The Minister of Environment, Science, Technology and Innovation (MESTI), Professor Kwabena Frimpong-Boateng, has cut the sod for the rehabilitation of 10 dams across the northern part of the country.
The dams are expected to serve as reservoirs for the spilt water from the Bagre Dam in Burkina Faso which has been causing perennial flooding and damage to both crops and households in that part of the country.
Each of the dams will be about 305 metres high and bordered by 2.5 acres of tree cover to prevent them from drying up.
The $200,000 project, funded from the UN Adaptation Fund, will serve 50 communities and is expected to be completed within six months.
The project, which is part of a climate change intervention, is being implemented by the United Nations Development Programme (UNDP), in collaboration with MESTI.
The sod-cutting ceremony was part of the minister’s three-day tour of the five regions of the north.
Among communities visited were Chache, Kakease, Takpo, Goli, Walembelle and Bugubelle in the Savannah, Upper West and Upper East regions.
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The minister also visited communities where other Adaptation Fund projects, including agro-processing ventures, vegetable farming and boreholes, had been undertaken.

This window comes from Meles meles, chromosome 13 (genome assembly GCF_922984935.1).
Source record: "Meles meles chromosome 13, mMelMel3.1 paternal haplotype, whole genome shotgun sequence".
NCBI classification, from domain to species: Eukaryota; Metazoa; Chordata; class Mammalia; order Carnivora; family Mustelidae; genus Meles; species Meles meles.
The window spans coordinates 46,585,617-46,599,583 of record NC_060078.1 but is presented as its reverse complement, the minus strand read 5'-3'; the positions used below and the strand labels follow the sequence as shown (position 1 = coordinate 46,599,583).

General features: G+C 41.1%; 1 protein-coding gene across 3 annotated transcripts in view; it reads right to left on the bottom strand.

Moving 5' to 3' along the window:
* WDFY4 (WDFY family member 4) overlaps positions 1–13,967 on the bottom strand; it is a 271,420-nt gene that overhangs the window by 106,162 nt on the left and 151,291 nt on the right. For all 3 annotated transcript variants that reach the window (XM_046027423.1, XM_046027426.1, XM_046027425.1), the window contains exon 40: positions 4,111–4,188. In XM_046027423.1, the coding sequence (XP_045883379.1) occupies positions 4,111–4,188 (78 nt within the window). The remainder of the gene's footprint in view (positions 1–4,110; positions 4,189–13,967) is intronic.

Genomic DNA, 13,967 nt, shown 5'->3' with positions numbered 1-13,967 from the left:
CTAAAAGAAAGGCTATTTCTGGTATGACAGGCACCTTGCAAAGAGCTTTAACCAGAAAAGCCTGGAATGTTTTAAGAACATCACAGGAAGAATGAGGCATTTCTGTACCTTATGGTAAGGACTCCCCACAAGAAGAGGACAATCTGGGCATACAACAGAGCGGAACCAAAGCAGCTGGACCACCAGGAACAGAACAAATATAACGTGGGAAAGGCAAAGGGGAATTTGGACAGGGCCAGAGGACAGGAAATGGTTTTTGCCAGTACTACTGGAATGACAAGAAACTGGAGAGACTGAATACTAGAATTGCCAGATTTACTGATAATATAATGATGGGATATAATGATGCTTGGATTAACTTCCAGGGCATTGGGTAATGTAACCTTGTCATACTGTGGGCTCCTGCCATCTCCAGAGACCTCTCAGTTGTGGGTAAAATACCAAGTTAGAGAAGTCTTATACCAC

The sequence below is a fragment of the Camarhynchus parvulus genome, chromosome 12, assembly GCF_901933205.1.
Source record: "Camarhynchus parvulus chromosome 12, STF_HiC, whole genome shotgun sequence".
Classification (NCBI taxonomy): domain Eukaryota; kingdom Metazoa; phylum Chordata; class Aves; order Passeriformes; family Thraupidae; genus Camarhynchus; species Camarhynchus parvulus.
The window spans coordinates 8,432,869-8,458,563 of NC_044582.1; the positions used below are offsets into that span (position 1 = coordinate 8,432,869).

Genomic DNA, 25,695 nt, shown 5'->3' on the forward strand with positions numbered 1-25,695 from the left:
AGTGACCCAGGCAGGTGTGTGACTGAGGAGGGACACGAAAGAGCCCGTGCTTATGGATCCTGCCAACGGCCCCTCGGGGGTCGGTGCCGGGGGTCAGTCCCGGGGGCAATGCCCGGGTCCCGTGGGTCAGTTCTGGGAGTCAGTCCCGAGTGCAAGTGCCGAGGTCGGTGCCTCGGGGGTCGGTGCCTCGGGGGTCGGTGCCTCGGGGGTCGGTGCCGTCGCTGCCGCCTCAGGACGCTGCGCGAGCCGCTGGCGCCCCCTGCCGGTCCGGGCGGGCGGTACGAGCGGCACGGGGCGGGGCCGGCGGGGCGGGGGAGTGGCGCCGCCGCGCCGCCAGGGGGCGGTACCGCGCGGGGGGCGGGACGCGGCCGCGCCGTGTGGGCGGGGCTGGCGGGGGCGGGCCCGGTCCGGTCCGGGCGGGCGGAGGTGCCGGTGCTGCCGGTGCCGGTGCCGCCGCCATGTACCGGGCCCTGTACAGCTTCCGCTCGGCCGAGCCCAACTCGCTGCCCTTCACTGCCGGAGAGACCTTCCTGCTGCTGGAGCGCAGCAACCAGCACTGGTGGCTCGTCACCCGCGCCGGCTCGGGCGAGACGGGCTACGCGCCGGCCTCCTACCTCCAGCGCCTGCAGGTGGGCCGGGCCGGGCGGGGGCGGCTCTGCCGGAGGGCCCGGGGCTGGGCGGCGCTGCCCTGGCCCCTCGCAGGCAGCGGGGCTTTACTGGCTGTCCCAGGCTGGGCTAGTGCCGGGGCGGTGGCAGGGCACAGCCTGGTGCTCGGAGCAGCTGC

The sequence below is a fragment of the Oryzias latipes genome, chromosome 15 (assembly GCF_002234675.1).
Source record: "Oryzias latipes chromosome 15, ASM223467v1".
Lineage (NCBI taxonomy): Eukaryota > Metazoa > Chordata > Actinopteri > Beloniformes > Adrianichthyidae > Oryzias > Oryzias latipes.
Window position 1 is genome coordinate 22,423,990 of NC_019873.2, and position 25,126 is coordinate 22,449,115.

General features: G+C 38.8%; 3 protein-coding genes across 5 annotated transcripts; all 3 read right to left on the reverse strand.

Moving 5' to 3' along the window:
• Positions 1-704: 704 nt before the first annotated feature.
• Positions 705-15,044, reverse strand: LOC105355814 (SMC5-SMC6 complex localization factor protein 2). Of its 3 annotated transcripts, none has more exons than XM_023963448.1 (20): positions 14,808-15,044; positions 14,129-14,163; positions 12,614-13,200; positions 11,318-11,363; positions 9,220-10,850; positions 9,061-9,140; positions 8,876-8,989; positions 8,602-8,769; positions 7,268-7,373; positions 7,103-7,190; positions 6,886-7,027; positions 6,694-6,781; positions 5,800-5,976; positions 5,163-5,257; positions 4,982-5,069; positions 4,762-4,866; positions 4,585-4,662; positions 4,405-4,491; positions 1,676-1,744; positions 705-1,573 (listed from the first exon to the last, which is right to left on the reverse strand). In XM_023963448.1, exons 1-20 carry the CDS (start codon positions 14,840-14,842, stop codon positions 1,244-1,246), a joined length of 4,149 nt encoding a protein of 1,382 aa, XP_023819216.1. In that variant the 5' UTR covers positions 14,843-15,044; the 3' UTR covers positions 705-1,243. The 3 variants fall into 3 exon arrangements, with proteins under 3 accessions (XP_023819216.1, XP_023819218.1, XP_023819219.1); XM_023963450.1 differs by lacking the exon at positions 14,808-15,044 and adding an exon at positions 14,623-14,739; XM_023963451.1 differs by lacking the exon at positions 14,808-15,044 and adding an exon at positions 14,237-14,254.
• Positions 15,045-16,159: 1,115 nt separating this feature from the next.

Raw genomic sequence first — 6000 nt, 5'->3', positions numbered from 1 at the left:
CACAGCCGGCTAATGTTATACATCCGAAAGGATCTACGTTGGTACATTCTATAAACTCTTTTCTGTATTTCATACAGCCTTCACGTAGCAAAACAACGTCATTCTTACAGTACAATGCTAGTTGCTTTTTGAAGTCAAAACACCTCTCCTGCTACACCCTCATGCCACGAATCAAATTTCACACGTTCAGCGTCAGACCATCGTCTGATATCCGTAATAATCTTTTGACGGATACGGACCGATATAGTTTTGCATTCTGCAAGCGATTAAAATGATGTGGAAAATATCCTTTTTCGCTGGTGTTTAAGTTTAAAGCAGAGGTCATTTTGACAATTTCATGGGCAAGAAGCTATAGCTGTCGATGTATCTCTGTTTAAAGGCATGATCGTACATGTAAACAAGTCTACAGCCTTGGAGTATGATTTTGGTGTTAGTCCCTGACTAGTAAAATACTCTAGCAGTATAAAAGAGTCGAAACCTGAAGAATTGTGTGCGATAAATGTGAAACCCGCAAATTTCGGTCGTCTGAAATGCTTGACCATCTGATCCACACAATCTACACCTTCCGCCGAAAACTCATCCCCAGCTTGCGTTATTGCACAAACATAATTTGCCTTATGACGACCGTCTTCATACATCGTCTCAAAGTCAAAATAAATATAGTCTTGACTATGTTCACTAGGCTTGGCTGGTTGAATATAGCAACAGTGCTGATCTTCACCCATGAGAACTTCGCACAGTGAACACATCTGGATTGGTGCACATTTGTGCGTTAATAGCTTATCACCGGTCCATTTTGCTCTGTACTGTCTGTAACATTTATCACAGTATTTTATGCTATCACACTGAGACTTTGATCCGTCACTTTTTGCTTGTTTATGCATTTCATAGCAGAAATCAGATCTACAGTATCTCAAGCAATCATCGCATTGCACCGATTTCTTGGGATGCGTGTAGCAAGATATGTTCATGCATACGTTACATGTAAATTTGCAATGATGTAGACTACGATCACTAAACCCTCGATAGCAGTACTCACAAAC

At Chache in the Bole District, he inspected a sheanut and groundnut processing plant which was built with local materials to add value to shea and groundnuts.
There were also vegetable farms for women to provide them with alternative livelihoods during the dry season.
The farms are well irrigated and fenced to prevent destruction by animals.
The land was prepared for the women, who have been divided into groups and supplied with inputs such as improved seedlings and technical advice.
Their produce is sold to schools and the public.
Prof. Frimpong-Boateng appealed to them to help preserve the environment, especially around the Black Volta which flowed across the regions. He also advised them to invest in the education of their children.
The District Chief Executive for Nadowli, Ms Katherine Lankono, expressed satisfaction with the various projects, which she said had not only eased the pressure on the environment but also provided alternative livelihood support for the people.
At Goli, one of the beneficiaries of vegetable farms, Mrs Mary Datua, on behalf of the women groups, expressed appreciation for the support.